Tuesday, February 01, 2011

Keeping It Clean - The Cleaners

...continuing from last week's discussion...

We use almost nothing but home made cleaners. When I first made this leap, I flipped out. How could my house be getting really clean if there weren't a pile of chemicals killing off the yuck? How could germ killers smell so good??

Four years later, I don't bat an eye. My house is clean. I mean, when it's clean, it's clean. When it's messy, it's still mostly clean. You just have to trust that under the piles of toys and clothes and kids are clean spots.

Real quick, there are a few products that are not 'all natural' or home made in our house. The dishwasher? Still using commercial soaps. I haven't found a happy alternative, and those cute little gel packs? Super easy for the kids to handle.

I also still use a stain remover that is not considered all natural. Again, I haven't found a happy alternative and sometimes, you just need some extra oomph. I don't feel guilty about these things.

Now, for the fun stuff.

A few years ago, I attended a conference type thing where I was introduced to this book. I flipped through it and decided it was a must have for our home. My oldest child was getting old enough to get into things, and I was extremely fearful of his ingesting some deadly chemical.

I started off just learning to clean things with baking soda or vinegar. Those two little items take care of a multitude. A multitude, I tell you. I opted to keep Chlorox wipes around for wiping down the sinks, counters, and potties.

Then we found out how badly my son and his sensitive skin reacted to the wipes. They became a thing of the past.

For a while, my friend Lora made and sold her yummy smelling 'Barefoot Home Essentials', mama made cleaners that kept our house clean and pleasingly scented. Alas, she came out of the business. (Nowadays, Lora and her family sell HopeSuds laundry detergent. Have you heard me rave about it? Seriously, Do Laundry. Save Orphans.)

I had to learn to make my own cleaners. It's not hard. The recipes are right there in the book. I have tweaked over the last couple of years, working to combine the essential oils in combinations that make me happy.

We have a spray cleaner for the kitchen counters, sinks, table, and other surfaces that need some TLC or disinfectant. We have a spray cleaner for the potty and bathroom sink. We have spray bottles to take the place of lys0l as a germ killer for surfaces and in the air. There are spray bottles that are filled for occasions when someone gets some kind of bodily fluid on a fabric or carpet covered area.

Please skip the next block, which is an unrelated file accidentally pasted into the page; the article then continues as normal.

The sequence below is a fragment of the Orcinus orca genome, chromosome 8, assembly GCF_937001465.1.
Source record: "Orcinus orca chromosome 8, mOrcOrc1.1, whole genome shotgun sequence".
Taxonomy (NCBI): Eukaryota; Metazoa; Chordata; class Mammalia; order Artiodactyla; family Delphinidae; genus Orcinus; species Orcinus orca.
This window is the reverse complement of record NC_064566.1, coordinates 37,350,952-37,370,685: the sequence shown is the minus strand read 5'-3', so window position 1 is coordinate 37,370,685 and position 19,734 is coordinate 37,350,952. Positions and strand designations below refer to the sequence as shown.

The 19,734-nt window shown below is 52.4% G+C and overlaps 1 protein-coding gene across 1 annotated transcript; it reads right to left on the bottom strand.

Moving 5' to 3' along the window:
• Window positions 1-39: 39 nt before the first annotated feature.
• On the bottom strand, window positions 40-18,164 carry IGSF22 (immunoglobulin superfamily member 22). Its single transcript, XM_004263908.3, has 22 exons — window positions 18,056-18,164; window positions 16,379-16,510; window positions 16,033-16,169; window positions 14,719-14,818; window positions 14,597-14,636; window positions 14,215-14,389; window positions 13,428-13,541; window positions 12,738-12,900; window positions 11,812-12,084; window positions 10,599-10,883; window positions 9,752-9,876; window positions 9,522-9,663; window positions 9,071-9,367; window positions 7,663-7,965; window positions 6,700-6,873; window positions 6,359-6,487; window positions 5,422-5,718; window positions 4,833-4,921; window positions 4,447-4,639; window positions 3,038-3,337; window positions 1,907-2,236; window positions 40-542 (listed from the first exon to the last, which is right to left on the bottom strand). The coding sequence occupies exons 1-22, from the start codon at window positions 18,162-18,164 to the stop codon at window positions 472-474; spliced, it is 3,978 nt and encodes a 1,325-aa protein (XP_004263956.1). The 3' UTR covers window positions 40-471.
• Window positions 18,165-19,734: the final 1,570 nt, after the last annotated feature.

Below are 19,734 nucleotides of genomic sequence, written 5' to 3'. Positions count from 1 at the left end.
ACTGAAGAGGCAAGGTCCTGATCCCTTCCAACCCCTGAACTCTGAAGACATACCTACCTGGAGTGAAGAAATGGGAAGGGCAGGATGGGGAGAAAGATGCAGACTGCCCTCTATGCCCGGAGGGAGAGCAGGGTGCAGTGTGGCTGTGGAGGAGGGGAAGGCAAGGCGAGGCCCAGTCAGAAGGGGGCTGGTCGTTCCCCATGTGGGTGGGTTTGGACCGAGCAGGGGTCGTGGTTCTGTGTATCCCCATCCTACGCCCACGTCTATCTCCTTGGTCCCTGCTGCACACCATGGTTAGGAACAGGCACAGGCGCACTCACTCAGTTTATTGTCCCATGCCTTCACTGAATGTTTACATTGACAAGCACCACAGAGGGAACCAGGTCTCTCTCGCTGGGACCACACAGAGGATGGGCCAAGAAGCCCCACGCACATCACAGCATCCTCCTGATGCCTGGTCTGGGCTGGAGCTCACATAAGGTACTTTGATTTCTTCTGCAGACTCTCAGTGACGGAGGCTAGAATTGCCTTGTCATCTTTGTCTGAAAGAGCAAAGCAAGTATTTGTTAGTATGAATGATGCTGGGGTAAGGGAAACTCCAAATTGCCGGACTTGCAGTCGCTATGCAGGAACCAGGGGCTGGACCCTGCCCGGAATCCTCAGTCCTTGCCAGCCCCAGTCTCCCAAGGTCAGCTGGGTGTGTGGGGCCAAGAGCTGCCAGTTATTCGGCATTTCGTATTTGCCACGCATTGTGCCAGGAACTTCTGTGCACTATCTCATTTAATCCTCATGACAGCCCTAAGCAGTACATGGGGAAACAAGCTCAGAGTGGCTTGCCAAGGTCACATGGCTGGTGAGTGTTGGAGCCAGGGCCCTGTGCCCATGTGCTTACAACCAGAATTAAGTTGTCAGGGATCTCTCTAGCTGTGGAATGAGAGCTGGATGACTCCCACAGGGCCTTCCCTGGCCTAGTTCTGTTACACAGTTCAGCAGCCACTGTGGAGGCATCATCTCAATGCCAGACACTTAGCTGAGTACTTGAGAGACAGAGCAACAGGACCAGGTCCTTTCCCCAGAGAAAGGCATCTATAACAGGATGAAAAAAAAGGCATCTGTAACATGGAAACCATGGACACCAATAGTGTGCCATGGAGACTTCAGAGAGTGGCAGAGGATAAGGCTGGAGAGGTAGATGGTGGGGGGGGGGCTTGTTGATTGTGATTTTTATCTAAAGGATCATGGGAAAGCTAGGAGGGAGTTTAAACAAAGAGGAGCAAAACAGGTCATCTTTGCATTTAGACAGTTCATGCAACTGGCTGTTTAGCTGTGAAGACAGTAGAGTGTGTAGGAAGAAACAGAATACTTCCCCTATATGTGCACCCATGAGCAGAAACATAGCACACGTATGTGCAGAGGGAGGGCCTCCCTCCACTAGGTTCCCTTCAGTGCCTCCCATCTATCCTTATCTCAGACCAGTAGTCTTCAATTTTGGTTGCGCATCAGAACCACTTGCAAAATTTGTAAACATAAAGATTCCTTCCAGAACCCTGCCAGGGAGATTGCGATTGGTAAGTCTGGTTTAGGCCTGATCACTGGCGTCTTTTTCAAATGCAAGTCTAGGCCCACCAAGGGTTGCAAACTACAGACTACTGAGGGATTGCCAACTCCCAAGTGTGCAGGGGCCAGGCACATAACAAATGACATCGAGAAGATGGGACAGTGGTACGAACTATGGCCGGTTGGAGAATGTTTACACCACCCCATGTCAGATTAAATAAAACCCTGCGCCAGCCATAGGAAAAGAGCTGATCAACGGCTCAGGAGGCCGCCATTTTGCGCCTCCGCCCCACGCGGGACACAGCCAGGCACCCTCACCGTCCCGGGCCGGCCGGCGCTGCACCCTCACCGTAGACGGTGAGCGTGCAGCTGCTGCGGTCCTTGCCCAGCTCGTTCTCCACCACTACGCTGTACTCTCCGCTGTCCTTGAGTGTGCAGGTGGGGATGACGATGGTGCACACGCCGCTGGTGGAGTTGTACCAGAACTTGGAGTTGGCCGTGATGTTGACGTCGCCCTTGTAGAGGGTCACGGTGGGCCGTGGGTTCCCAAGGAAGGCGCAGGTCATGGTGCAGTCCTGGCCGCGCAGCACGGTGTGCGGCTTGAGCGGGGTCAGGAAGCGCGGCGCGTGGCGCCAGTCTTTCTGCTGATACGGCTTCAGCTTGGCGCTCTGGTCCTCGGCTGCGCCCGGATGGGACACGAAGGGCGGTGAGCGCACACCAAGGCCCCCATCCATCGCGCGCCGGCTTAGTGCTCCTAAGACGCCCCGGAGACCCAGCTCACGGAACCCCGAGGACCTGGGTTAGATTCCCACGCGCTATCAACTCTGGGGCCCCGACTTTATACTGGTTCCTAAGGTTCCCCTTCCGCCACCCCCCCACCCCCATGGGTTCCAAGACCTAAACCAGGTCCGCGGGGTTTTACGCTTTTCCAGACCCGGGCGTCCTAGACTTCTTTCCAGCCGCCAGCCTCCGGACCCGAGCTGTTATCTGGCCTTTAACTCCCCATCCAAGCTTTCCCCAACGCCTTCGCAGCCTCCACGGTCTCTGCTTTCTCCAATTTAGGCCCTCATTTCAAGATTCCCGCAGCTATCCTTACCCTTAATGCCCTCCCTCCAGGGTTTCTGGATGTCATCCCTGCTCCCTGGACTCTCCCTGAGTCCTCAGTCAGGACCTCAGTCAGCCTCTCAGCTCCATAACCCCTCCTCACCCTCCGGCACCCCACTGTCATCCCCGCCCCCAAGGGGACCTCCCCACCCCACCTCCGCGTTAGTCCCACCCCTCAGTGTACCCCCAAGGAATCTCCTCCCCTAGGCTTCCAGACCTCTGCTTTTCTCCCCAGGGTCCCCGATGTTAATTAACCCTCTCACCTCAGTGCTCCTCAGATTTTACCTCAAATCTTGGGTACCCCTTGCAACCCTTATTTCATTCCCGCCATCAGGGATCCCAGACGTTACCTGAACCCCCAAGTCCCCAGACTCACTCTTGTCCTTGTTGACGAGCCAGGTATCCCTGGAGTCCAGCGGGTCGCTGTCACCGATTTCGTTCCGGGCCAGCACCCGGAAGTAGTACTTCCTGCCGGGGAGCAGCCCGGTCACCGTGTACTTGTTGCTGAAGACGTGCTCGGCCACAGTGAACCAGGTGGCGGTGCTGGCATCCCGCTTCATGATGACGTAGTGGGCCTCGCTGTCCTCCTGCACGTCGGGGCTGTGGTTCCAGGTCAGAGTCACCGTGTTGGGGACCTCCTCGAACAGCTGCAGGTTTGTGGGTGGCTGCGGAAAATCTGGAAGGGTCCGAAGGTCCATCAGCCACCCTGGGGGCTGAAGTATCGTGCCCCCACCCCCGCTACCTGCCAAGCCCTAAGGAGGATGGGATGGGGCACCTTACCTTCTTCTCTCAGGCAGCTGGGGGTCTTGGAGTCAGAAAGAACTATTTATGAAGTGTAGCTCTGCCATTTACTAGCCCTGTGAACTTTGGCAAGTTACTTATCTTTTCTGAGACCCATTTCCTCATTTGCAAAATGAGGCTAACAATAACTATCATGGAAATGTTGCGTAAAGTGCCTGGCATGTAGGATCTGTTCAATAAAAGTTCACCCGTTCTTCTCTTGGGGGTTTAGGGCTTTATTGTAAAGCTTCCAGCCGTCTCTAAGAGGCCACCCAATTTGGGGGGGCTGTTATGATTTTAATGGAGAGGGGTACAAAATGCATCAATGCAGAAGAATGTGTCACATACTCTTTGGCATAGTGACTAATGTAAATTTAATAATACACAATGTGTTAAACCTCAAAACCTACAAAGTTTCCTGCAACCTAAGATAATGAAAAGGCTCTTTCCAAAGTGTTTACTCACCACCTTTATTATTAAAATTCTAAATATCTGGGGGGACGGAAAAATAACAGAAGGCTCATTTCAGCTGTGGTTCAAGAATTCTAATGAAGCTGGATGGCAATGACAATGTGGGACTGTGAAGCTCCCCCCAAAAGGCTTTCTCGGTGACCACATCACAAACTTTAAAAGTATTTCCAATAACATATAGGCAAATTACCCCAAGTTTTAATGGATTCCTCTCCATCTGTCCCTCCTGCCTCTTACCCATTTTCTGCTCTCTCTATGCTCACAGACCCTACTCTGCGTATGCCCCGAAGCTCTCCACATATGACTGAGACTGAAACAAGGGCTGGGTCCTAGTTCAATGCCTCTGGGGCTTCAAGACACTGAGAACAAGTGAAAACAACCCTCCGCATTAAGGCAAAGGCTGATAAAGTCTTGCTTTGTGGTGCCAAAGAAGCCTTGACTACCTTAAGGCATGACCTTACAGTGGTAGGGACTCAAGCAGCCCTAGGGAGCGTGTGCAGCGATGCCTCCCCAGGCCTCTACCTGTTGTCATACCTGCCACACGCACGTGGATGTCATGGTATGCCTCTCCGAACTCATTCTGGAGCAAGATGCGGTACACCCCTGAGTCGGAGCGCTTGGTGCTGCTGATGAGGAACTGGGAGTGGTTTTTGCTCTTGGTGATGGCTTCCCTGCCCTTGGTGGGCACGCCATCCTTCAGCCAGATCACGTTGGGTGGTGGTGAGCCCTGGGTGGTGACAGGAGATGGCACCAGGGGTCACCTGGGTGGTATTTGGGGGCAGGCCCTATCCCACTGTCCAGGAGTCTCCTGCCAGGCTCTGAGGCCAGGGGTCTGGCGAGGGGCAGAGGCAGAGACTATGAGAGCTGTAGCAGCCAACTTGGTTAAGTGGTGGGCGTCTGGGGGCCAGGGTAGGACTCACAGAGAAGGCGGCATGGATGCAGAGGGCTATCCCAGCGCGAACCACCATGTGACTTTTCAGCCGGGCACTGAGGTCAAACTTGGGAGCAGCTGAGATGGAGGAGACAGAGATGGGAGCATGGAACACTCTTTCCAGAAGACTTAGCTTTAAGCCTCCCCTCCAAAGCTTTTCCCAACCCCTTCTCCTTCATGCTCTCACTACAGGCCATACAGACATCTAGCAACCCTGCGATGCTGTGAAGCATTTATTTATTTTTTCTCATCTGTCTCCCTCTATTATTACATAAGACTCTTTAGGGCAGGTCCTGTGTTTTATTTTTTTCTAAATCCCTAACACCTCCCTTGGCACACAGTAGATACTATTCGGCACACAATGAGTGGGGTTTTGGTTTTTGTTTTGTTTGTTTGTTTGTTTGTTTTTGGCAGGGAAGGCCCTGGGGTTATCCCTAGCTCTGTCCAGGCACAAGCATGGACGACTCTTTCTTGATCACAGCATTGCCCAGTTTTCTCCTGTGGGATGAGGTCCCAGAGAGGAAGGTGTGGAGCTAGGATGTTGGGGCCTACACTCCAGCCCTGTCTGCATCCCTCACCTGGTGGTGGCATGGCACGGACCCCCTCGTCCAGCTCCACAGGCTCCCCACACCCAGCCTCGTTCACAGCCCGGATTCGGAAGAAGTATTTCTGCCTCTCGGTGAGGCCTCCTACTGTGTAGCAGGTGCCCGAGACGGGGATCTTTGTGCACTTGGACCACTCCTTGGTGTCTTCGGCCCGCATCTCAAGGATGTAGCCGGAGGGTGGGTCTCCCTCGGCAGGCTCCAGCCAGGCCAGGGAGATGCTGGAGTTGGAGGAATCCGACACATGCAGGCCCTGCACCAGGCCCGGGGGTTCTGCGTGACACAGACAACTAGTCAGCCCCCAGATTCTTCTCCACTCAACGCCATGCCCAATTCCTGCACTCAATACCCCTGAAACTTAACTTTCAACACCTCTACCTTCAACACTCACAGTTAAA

We clean the bathtubs with baking soda or simply shampoo. Baking soda is also a good stain remover, a wonderful deodorizer, and is a great non-abrasive scourer for pots and pans, ovens, and countertops.

Plain white vinegar is also a necessary part of your natural cleaning artillery. It may smell pickle-ish, but the smell dissipates quickly. Pour it in your laundry to neutralize the smell of cloth diapers or 'accident' laundry. I use it to clean my tile and laminate flooring, my windows, mirrors, the front of my oven and fridge. Occasionally I will even pour some in the rinse agent reservoir in our dishwasher.

Borax is also one of our go to guys. Not only do I use it in several of my home made cleaners, but I use it in my laundry as a bleach alternative.

Some of the essential oils we couldn't live without: cinnamon, lavender, tea tree, clove, sweet orange, and eucalyptus. There are several others in my collection, but these guys are my heave hitters.

My kids can use these cleaners. This give me such peace of mind when they are working on their chores. It makes me happy to know that they can be learning to keep house without me having anxiety attacks left and right over what cleaner is in their hands!

What cleaning tips do you have to share? Do your kids help with the house keeping?

2 comments:

Jennie said...

the worlds best stain remover is Nature Clean Oxygen Bleach. This stuff rocks and can remove set in stains like bood or blackberry juice in less than fifteen minutes. Just wet the stained area with the "bleach" ( safe for colors) and walk away , when you come back to it, the stian is usually gone , if not just repeat once more with a bit of rubbing. I haven't met a stain this stuff couldn't handle! I even managed to get a two week old blueberry patch stain out of the seat of my favourite light grey pants last summer, no scrubbing required!

Heather H. Metcalfe said...

I also use vinegar in an empty washing machine and in the coffee maker. Then run water thru the coffee maker too.